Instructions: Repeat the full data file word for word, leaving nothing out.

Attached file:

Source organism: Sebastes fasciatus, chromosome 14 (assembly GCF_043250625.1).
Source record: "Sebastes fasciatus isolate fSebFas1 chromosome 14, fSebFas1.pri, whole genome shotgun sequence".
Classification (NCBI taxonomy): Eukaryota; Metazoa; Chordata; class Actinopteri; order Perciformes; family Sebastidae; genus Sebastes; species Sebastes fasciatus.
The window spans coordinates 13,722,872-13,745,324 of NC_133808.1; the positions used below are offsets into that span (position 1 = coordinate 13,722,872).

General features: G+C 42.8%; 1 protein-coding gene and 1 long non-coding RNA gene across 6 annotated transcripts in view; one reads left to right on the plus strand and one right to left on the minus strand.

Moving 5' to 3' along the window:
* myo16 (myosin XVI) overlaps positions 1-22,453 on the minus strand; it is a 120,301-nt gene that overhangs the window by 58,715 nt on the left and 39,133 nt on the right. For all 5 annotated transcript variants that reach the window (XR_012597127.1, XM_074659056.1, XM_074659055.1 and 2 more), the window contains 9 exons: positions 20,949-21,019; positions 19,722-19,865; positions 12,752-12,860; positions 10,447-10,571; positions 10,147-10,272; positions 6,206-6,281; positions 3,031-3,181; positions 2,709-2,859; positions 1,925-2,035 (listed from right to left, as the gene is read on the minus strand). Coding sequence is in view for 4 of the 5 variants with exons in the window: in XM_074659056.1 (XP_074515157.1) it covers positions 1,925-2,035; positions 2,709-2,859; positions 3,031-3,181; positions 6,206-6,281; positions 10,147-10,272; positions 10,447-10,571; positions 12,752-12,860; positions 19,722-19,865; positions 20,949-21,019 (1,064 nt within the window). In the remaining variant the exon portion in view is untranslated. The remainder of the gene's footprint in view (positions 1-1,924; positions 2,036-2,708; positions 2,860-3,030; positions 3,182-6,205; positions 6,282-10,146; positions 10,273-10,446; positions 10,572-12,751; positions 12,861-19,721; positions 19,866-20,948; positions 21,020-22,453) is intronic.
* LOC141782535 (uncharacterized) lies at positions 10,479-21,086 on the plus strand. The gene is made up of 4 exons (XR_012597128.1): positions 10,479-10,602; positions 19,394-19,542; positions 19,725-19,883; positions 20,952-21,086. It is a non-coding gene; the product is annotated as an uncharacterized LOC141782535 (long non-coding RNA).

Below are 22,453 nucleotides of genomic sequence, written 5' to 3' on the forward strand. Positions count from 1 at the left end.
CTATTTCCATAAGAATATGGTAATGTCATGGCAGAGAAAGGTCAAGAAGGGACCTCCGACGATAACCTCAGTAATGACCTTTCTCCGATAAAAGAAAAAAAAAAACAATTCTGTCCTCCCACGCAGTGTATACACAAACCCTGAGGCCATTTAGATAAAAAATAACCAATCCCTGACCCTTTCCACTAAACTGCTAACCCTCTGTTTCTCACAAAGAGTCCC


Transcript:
Source organism: Sebastes fasciatus, chromosome 14 (assembly GCF_043250625.1).
Source record: "Sebastes fasciatus isolate fSebFas1 chromosome 14, fSebFas1.pri, whole genome shotgun sequence".
Classification (NCBI taxonomy): Eukaryota; Metazoa; Chordata; class Actinopteri; order Perciformes; family Sebastidae; genus Sebastes; species Sebastes fasciatus.
The window spans coordinates 13,722,872-13,745,324 of NC_133808.1; the positions used below are offsets into that span (position 1 = coordinate 13,722,872).

General features: G+C 42.8%; 1 protein-coding gene and 1 long non-coding RNA gene across 6 annotated transcripts in view; one reads left to right on the plus strand and one right to left on the minus strand.

Moving 5' to 3' along the window:
* myo16 (myosin XVI) overlaps positions 1-22,453 on the minus strand; it is a 120,301-nt gene that overhangs the window by 58,715 nt on the left and 39,133 nt on the right. For all 5 annotated transcript variants that reach the window (XR_012597127.1, XM_074659056.1, XM_074659055.1 and 2 more), the window contains 9 exons: positions 20,949-21,019; positions 19,722-19,865; positions 12,752-12,860; positions 10,447-10,571; positions 10,147-10,272; positions 6,206-6,281; positions 3,031-3,181; positions 2,709-2,859; positions 1,925-2,035 (listed from right to left, as the gene is read on the minus strand). Coding sequence is in view for 4 of the 5 variants with exons in the window: in XM_074659056.1 (XP_074515157.1) it covers positions 1,925-2,035; positions 2,709-2,859; positions 3,031-3,181; positions 6,206-6,281; positions 10,147-10,272; positions 10,447-10,571; positions 12,752-12,860; positions 19,722-19,865; positions 20,949-21,019 (1,064 nt within the window). In the remaining variant the exon portion in view is untranslated. The remainder of the gene's footprint in view (positions 1-1,924; positions 2,036-2,708; positions 2,860-3,030; positions 3,182-6,205; positions 6,282-10,146; positions 10,273-10,446; positions 10,572-12,751; positions 12,861-19,721; positions 19,866-20,948; positions 21,020-22,453) is intronic.
* LOC141782535 (uncharacterized) lies at positions 10,479-21,086 on the plus strand. The gene is made up of 4 exons (XR_012597128.1): positions 10,479-10,602; positions 19,394-19,542; positions 19,725-19,883; positions 20,952-21,086. It is a non-coding gene; the product is annotated as an uncharacterized LOC141782535 (long non-coding RNA).

Below are 22,453 nucleotides of genomic sequence, written 5' to 3' on the forward strand. Positions count from 1 at the left end.
CTATTTCCATAAGAATATGGTAATGTCATGGCAGAGAAAGGTCAAGAAGGGACCTCCGACGATAACCTCAGTAATGACCTTTCTCCGATAAAAGAAAAAAAAAAACAATTCTGTCCTCCCACGCAGTGTATACACAAACCCTGAGGCCATTTAGATAAAAAATAACCAATCCCTGACCCTTTCCACTAAACTGCTAACCCTCTGTTTCTCACAAAGAGTCCC